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It appears Galaxies in the Universe didn't evolve at similar speeds.
New observations from the Hubble Space Telescope are helping Astronomers fine tune their models of star formation, including an estimate of just how massive a star can become. Hubble carefully observed the Arches cluster, a group of stars collectively weighing 10,000 solar masses. Standard theories predicted 20 to 30 stars in the cluster would have 150 solar masses, but none turned up; although, at least a dozen push 100 solar masses. What variables could limit the amount of mass a star can pack on?
It appears that Galaxies in the early universe didn't evolve at similar speeds or in the same ways. Almost right from the beginning, the universe was filled with Galaxies large and small, dusty and clear, active with star formation and relatively sedate. Researchers from the US used Infrared Array Camera (IRAC) aboard NASA's Spitzer space telescope to study Galaxies 10-12 billion light-years away. Instead of finding a similar set of galaxies, they turned up tremendous varieties, as much as we see in the night sky today.
Cassini has made a few passes of Titan now, and the European Space Agency's Huygens probe has landed on its surface, so Saturn's largest Moon is starting to reveal its secrets. scientists involved with the mission have recently published some of their findings in the Journal Nature. Some of their insights include the discovery of a long river, 1,500 km (930 miles) long and evidence that winds on Titan blow faster than the Moon rotates. The climate seems to revolve around liquid methane, which can flow in rivers, fall as rain, and collect in vast lakes.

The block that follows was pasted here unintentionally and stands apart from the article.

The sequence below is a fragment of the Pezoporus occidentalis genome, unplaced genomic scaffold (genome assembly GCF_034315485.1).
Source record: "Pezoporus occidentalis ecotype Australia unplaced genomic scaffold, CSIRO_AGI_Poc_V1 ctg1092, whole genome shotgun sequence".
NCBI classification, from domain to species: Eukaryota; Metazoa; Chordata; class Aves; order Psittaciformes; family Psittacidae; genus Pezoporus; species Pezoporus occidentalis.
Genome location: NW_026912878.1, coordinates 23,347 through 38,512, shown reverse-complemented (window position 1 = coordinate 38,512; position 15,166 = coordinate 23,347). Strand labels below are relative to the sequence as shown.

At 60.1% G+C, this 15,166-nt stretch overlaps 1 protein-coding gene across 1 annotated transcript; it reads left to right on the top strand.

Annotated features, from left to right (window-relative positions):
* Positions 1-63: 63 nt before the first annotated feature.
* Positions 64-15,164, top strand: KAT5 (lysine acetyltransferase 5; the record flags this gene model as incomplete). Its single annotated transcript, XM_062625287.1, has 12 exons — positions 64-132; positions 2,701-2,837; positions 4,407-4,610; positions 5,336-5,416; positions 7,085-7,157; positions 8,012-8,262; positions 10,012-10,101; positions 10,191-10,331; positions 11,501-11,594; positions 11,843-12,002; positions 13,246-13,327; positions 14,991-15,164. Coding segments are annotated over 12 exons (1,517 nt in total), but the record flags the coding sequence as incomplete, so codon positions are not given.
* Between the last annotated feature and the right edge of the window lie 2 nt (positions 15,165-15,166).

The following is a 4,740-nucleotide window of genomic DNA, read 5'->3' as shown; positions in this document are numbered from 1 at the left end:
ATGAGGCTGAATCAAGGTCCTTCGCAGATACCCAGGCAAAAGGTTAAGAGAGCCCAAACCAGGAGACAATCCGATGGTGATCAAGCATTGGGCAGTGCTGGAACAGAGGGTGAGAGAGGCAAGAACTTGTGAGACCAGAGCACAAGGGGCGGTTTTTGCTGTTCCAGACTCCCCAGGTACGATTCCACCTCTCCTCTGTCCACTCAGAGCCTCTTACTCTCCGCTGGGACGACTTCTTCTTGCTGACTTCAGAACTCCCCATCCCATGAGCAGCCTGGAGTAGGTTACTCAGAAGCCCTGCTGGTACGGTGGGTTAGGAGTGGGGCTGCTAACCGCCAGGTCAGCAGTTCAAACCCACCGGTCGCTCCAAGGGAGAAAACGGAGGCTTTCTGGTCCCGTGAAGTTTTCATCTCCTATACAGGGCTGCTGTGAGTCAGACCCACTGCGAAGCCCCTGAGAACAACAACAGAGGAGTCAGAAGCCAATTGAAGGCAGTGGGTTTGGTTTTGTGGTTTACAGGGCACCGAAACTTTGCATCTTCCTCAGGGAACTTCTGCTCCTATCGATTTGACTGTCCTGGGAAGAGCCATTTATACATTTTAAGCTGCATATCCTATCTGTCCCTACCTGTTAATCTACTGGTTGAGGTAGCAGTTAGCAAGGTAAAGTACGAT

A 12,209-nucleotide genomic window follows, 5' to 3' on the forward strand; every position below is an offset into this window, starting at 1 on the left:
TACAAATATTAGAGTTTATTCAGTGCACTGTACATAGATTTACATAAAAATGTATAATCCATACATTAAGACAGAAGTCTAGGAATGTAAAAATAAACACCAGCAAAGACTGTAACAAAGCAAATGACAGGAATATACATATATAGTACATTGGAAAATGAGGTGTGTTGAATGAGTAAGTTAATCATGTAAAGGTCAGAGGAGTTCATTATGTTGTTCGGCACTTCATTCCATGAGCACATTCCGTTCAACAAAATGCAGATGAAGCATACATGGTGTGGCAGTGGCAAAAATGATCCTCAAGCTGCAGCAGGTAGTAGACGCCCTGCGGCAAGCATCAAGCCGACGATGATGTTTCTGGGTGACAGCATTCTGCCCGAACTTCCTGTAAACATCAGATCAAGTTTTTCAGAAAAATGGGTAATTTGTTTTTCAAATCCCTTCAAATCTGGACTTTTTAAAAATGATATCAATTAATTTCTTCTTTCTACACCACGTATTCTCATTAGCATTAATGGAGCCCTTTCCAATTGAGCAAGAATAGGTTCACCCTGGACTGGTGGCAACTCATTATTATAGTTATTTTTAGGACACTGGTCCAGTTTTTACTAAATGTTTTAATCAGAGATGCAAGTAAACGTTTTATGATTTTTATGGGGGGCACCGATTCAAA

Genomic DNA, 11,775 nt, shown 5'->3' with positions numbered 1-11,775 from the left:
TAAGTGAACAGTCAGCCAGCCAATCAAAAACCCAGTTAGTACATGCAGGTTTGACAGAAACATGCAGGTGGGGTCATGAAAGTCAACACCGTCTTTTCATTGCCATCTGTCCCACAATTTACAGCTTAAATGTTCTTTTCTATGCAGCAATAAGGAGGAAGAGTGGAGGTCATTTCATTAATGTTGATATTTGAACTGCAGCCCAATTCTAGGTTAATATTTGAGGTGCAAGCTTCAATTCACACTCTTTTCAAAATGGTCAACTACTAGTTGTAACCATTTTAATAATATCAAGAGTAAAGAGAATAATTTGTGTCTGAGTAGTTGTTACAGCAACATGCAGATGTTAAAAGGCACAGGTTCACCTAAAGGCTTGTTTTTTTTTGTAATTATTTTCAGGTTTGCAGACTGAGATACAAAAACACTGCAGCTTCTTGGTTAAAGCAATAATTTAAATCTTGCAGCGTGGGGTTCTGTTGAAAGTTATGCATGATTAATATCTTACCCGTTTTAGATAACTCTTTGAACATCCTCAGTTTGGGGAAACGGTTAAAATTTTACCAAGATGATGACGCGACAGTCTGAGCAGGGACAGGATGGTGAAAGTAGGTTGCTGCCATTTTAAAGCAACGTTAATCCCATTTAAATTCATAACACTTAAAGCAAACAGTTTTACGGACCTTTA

NASA scientists have finally worked out why there's a safe zone in the Earth's radiation belts, thousands of km above the surface. It turns out that lightning in the lower atmosphere generates radio waves which interact with radiation around the Earth, removing some of its energy and changing the direction of charged particles. This safe zone could be used as a haven by satellites to reduce the damage they take while operating in these regions.
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